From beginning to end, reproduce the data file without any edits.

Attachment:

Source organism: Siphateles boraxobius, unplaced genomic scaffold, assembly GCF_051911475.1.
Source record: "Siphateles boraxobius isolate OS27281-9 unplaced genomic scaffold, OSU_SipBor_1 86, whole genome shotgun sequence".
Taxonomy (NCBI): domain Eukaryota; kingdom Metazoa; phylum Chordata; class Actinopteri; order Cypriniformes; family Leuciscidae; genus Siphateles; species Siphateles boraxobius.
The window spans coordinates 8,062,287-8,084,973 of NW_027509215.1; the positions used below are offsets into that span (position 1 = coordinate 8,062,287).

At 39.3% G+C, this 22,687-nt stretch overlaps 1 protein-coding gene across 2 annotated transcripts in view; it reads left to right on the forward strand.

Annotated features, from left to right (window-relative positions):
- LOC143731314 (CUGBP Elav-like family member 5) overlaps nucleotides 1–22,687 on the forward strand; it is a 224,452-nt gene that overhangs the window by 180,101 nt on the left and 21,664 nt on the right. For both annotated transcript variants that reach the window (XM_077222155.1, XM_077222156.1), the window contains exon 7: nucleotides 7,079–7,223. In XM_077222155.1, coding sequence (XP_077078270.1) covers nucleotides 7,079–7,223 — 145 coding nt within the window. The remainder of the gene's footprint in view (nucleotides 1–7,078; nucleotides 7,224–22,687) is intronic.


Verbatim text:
Source organism: Siphateles boraxobius, unplaced genomic scaffold, assembly GCF_051911475.1.
Source record: "Siphateles boraxobius isolate OS27281-9 unplaced genomic scaffold, OSU_SipBor_1 86, whole genome shotgun sequence".
Taxonomy (NCBI): domain Eukaryota; kingdom Metazoa; phylum Chordata; class Actinopteri; order Cypriniformes; family Leuciscidae; genus Siphateles; species Siphateles boraxobius.
The window spans coordinates 8,062,287-8,084,973 of NW_027509215.1; the positions used below are offsets into that span (position 1 = coordinate 8,062,287).

At 39.3% G+C, this 22,687-nt stretch overlaps 1 protein-coding gene across 2 annotated transcripts in view; it reads left to right on the forward strand.

Annotated features, from left to right (window-relative positions):
- LOC143731314 (CUGBP Elav-like family member 5) overlaps nucleotides 1–22,687 on the forward strand; it is a 224,452-nt gene that overhangs the window by 180,101 nt on the left and 21,664 nt on the right. For both annotated transcript variants that reach the window (XM_077222155.1, XM_077222156.1), the window contains exon 7: nucleotides 7,079–7,223. In XM_077222155.1, coding sequence (XP_077078270.1) covers nucleotides 7,079–7,223 — 145 coding nt within the window. The remainder of the gene's footprint in view (nucleotides 1–7,078; nucleotides 7,224–22,687) is intronic.